# Trying to figure out a closed form formula

Hey guy's, trying to figure out another closed form formula but this time for the sum of 1/squares of the first n consecutive integers.

Or in other words:

1/(1^2) + 1/(2^2) + 1/(3^2) + 1/(4^2) +1/(...=

I tried using the same technique as last time by setting up the formula based on several values for n and then replacing any whole number values with an equation using n but this time the formula gets too complicated since the n value is in the denominator.

Any ideas?

Look for the Riemann zeta function.
en.wikipedia.org/wiki/Riemann_zeta_function

If I remember correctly, I don't know how to prove it, but the result's something crazy like $\displaystyle\dfrac{\sqrt\pi}{6}$

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There are 3 proofs here.

None of them is anything like I'd think up on my own.
Crazy! Look for the Riemann zeta function.
en.wikipedia.org/wiki/Riemann_zeta_function

Hah, neat! Basically it states that for an infinite value for n we get (∏^2)/6 or 1.6449...

I had come up with 1.64... after noticing a pattern with exponents for each group of 10 integers of n.

Basically each group of 10 integers percentage value over the previous would be the value for those ten integers to the power of 1.346756779 then that quantity multiplied by 10. At the point it broke down it left me at 164% or 1.64... with it showing that the value in the hundreths column never exceeding 4. Neat!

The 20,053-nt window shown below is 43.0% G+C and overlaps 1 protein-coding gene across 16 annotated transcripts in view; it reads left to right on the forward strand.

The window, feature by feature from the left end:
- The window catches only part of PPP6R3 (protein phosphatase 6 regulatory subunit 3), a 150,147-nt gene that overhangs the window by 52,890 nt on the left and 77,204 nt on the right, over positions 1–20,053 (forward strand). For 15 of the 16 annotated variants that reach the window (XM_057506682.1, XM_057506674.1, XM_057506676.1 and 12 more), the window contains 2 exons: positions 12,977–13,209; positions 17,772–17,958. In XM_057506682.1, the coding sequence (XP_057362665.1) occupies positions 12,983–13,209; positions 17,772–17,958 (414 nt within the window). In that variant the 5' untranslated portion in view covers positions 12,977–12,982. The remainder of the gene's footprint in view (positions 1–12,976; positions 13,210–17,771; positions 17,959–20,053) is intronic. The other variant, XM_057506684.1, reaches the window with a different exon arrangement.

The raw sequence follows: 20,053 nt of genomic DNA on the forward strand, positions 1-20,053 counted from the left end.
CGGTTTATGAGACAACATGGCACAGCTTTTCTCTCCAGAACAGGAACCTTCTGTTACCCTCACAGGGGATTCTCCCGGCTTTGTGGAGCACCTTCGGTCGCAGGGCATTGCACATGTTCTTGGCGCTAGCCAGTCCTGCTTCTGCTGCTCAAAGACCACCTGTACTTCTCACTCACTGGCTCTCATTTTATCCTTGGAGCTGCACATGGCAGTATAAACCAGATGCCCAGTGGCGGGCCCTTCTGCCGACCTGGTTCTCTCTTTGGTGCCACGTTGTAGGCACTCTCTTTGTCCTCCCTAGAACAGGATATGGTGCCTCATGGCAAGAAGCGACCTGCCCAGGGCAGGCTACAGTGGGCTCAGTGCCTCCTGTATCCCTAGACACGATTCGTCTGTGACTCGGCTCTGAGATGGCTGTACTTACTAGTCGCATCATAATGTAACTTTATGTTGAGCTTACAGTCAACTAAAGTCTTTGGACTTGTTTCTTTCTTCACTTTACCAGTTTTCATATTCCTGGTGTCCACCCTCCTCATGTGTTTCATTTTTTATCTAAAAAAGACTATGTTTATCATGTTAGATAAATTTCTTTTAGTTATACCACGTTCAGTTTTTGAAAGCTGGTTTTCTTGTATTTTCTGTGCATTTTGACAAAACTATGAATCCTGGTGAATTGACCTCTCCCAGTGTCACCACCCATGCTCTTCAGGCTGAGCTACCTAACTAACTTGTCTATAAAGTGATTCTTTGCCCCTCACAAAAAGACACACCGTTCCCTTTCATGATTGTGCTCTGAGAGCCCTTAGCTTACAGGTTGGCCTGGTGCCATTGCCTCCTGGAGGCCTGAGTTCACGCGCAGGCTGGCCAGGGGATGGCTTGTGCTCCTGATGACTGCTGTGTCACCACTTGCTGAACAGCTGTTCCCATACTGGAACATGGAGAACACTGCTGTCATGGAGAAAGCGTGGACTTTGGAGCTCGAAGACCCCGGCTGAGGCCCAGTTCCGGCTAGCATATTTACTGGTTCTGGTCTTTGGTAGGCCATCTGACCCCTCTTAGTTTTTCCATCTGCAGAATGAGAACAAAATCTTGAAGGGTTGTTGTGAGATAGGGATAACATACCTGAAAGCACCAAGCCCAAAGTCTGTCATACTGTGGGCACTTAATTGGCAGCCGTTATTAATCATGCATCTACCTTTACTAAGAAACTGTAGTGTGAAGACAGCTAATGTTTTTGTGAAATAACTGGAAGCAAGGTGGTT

There are 3 proofs here.

None of them is anything like I'd think up on my own.
Crazy! Nice!

How would you go about tackling this problem?

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Nice!

How would you go about tackling this problem?

Google it, which I did! (And I was already aware that it is a standard series with a crazy result.)

I'm way too lazy too think up crazy proofs that are already out there.

(But yes, I did think about it for a little while.
I tried to write it as Ʃx^n/n^2 to be evaluated at x=1, then differentiate it, multiply by x, and differentiate again.
But it became too complex to integrate the result, although that may still be possible.)

The great thing about the way Euler solved it (with the infinite product) is that it readily generalizes to find the value of the zeta function at any even integer, not just 2. Give it a try!

The Euler's proof is just beautiful! Proofs like these make me love mathematics.

It's also one of my favorites. The idea to use an infinite product of a seemingly unrelated function sin(x)/x is just so remarkably creative and unexpected.